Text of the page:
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European citizens granted right to participate in Georgian elections

By Gvantsa Gabekhadze
Tuesday, May 8
Citizens of European Union nations, who are over the age of 21 and have lived in Georgia for at least 10 years, are eligible to participate in Georgian elections, Pavle Kublashvili, head of the Parliamentary Legal Committee, announced on Monday. However, this amendment to the Constitution will operate only for three years and then will be abolished.

“It will be a transitional provision and after three years it will be cut from the Constitution. The decision was made [to put to bed] speculation about someone being disabled from taking part in the election process,” Kublashvili said.

The foreign citizen must have been born in Georgia, and lived in this country for the past three years. He or she is then granted both active and passive election rights, meaning they will not only be able to vote, but are allowed to run for office, including seek a seat in Parliament.

Some opposition parties have criticized the new law, but as representative of Georgian Dream, Tina Khidasheli, said, “The coalition will act based on the law and in the legal framework”.

The Georgian Young Lawyers’ Association says the new law is a threat to Georgian sovereignty, and questioned the effect on state secrets. "If a person, the citizen of a foreign European state, is elected to Georgian Parliament and then decides to serve in his own state’s military forces, how will Georgian state secrecy be protected?” the group asked.

Analyst Malkhaz Chemia called the law a “Trojan horse" and "treasonous”, saying that such a precedent does not exist in any European state. "It is a very dangerous change for the country... Several years ago Germany, France, and some other countries refused Georgia’s membership to NATO. If there were representatives of Germany in our Parliament, there is a serious chance such representatives would follow the directives of his own country’s leadership,” he remarked. Chemia noted that the change was made for just one person – Georgian Dream leader Bidzina Ivanishvili – due to pressure on the government and because the President “is acting like a stubborn child". He also accused the Christian Democrats, the party that introduced the draft law, of being a "government surrogate".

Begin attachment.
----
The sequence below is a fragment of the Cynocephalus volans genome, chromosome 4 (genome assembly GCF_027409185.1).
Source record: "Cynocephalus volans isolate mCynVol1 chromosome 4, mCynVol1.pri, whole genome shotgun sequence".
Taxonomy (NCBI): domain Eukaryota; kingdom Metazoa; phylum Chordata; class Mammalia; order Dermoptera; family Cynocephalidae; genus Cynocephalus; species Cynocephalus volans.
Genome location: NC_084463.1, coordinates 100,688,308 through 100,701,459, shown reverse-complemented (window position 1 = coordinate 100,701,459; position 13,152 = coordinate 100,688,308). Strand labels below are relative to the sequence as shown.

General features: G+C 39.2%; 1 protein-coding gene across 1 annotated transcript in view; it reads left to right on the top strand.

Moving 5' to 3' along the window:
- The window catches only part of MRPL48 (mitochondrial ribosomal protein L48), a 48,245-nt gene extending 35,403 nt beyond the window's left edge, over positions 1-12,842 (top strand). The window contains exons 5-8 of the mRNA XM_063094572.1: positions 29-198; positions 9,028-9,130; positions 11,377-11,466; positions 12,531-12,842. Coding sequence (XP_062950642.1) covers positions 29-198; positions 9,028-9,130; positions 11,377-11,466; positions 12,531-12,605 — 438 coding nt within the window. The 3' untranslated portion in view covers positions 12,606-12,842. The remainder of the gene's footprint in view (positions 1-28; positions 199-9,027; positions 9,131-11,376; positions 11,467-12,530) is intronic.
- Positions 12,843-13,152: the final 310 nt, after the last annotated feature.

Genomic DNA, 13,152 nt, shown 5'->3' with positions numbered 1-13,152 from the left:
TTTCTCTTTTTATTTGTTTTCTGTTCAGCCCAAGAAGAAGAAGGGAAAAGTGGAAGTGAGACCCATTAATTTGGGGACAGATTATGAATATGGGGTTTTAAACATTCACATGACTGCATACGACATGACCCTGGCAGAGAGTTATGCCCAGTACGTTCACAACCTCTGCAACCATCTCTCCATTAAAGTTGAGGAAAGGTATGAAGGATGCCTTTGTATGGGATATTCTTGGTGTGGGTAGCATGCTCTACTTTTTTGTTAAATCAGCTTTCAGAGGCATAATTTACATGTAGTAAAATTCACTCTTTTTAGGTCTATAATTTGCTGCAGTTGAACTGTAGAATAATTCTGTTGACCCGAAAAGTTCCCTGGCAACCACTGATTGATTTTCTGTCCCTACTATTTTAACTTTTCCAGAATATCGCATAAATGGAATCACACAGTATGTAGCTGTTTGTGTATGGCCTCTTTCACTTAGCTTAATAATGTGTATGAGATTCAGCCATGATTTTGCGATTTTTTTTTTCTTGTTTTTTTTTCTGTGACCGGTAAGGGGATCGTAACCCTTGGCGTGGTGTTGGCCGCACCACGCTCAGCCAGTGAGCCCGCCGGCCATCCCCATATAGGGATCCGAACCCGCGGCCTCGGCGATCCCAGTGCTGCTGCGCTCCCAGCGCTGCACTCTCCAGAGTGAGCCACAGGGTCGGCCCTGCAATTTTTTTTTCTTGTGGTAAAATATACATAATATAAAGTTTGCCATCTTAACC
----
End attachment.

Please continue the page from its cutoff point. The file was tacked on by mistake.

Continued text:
According to fellow analyst Nika Chitadze, the Georgian opposition is permanently unsatisfied, consistently negative, and only ever blame the government. "Of course, it is not [acceptable] when some changes are carried out in the Constitution for one person, but on the other hand the change enables Ivanishvili to take part in the elections, which would reveal which power is really trusted and supported by the people,” he said.

Chitadze expressed suspicion that the law could impact national security, doubting that truly important information would be distributed to Parliament.